BEGIN
  -- Job defined entirely by the CREATE JOB procedure.
  DBMS_SCHEDULER.create_job (
    job_name        => 'test_full_job_definition',
    job_type        => 'PLSQL_BLOCK',
    job_action      => 'BEGIN my_job_proc(''CREATE_PROGRAM (BLOCK)''); END;',
    start_date      => SYSTIMESTAMP,
    repeat_interval => 'freq=hourly; byminute=0',
    end_date        => NULL,
    enabled         => TRUE,
    comments        => 'Job defined entirely by the CREATE JOB procedure.');
END;
/
BEGIN
  -- Job defined by an existing program and schedule.
  DBMS_SCHEDULER.create_job (
    job_name      => 'test_prog_sched_job_definition',
    program_name  => 'test_plsql_block_prog',
    schedule_name => 'test_hourly_schedule',
    enabled       => TRUE,
    comments      => 'Job defined by an existing program and schedule.');
END;
/
BEGIN
  -- Job defined by an existing program and inline schedule.
  DBMS_SCHEDULER.create_job (
    job_name        => 'test_prog_job_definition',
    program_name    => 'test_plsql_block_prog',
    start_date      => SYSTIMESTAMP,
    repeat_interval => 'freq=hourly; byminute=0',
    end_date        => NULL,
    enabled         => TRUE,
    comments        => 'Job defined by existing program and inline schedule.');
END;
/
BEGIN
  -- Job defined by existing schedule and inline program.
  DBMS_SCHEDULER.create_job (
     job_name      => 'test_sched_job_definition',
     schedule_name => 'test_hourly_schedule',
     job_type      => 'PLSQL_BLOCK',
     job_action    => 'BEGIN my_job_proc(''CREATE_PROGRAM (BLOCK)''); END;',
     enabled       => TRUE,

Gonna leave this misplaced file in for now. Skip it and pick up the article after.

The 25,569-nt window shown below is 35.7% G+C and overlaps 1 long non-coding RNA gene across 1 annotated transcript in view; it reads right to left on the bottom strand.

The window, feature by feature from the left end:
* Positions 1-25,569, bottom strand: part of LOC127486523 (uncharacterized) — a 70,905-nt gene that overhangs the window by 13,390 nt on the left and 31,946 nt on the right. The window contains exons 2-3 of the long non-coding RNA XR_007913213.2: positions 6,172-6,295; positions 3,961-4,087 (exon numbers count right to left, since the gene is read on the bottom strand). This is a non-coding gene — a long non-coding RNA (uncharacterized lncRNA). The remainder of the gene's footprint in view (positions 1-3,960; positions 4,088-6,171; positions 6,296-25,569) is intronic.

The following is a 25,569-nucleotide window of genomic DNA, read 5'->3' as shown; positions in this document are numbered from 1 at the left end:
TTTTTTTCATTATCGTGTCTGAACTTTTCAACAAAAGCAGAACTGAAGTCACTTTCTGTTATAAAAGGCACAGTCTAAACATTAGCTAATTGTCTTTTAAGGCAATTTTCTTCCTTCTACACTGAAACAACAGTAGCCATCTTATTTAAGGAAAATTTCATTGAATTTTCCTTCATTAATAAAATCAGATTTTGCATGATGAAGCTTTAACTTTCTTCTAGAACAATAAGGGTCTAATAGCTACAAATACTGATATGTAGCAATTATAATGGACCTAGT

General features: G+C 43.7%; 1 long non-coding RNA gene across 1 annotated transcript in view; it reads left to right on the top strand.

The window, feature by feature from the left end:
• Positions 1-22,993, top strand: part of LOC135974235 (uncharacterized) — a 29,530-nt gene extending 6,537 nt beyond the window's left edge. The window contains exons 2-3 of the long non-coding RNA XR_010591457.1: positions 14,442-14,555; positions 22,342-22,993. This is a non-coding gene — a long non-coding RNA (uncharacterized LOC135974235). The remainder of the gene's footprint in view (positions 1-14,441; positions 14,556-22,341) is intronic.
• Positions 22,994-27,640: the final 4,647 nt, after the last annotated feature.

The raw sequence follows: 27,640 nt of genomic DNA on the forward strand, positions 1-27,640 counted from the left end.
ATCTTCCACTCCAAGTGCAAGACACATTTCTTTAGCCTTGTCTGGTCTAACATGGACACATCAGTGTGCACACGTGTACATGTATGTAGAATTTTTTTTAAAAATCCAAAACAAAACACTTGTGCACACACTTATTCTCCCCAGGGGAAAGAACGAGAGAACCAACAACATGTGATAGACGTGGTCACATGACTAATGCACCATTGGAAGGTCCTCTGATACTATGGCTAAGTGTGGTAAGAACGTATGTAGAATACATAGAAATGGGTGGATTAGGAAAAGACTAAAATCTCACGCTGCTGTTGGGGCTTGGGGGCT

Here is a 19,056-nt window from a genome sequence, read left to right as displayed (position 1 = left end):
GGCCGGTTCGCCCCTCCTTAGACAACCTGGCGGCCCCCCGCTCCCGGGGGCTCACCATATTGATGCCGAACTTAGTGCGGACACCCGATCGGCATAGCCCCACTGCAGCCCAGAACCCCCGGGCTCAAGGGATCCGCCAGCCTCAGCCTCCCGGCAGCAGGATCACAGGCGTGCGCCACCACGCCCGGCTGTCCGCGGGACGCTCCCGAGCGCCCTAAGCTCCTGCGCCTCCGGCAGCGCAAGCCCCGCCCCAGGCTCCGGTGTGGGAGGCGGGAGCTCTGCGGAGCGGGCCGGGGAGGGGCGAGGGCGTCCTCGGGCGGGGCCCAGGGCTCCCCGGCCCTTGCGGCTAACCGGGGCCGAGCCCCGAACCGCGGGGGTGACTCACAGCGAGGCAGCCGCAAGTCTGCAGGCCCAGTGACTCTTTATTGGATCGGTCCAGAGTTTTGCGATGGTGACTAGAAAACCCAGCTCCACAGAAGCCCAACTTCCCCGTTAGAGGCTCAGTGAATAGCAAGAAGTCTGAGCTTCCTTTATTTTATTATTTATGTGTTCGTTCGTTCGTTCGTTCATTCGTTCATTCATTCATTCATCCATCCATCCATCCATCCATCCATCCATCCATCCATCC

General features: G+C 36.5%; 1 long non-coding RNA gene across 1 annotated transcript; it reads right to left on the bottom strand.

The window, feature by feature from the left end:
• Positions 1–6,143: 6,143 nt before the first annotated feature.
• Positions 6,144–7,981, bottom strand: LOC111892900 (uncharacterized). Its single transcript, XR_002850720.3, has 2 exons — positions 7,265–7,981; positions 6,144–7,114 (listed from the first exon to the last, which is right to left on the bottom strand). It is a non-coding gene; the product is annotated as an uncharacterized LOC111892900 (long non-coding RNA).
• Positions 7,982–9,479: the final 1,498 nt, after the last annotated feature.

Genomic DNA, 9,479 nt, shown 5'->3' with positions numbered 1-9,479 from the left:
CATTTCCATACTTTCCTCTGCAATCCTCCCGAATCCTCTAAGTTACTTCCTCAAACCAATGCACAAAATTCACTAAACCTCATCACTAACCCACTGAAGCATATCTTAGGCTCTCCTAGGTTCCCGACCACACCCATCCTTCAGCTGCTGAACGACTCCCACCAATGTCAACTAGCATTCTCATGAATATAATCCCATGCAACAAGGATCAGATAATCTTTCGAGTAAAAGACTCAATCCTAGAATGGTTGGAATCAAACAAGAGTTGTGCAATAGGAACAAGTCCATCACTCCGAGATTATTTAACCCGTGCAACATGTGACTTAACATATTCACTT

comments      => 'Job defined by existing schedule and inline program.');
END;
/

The generate_job_name function can be used to generate a unique name for a job.

FUNCTION generate_job_name (
   prefix        IN VARCHAR2 DEFAULT 'JOB$_') RETURN VARCHAR2

A sequence number is appended to the specified job name prefix to guarantee uniqueness.  If the prefix is not specified, a standard prefix is used.  The query below shows how it can be used:

column job_name_1 format a20
column job_name_2 format a20

select
   DBMS_SCHEDULER.generate_job_name ('test_job') as job_name_1,
   DBMS_SCHEDULER.generate_job_name as job_name_2
from
   dual;

JOB_NAME_1           JOB_NAME_2
-------------------- --------------------
TEST_JOB6            JOB$_7

1 row selected.

Figures 2.8 and 2.9 show the Create Job (General) and Create Job (Schedule) screens respectively.  These provide a web-based alternative to the create_job procedure.

Figure 2.8 ? OEM 10g DB Control: Create Job (General)

Figure 2.9 ? OEM 10g DB Control: Create Job (Schedule)

 

This is an excerpt from the book "Oracle Job Scheduling" by Dr. Tim Hall.

You can buy it direct from the publisher for 30%-off and get instant access to the code depot of Oracle job scheduling scripts.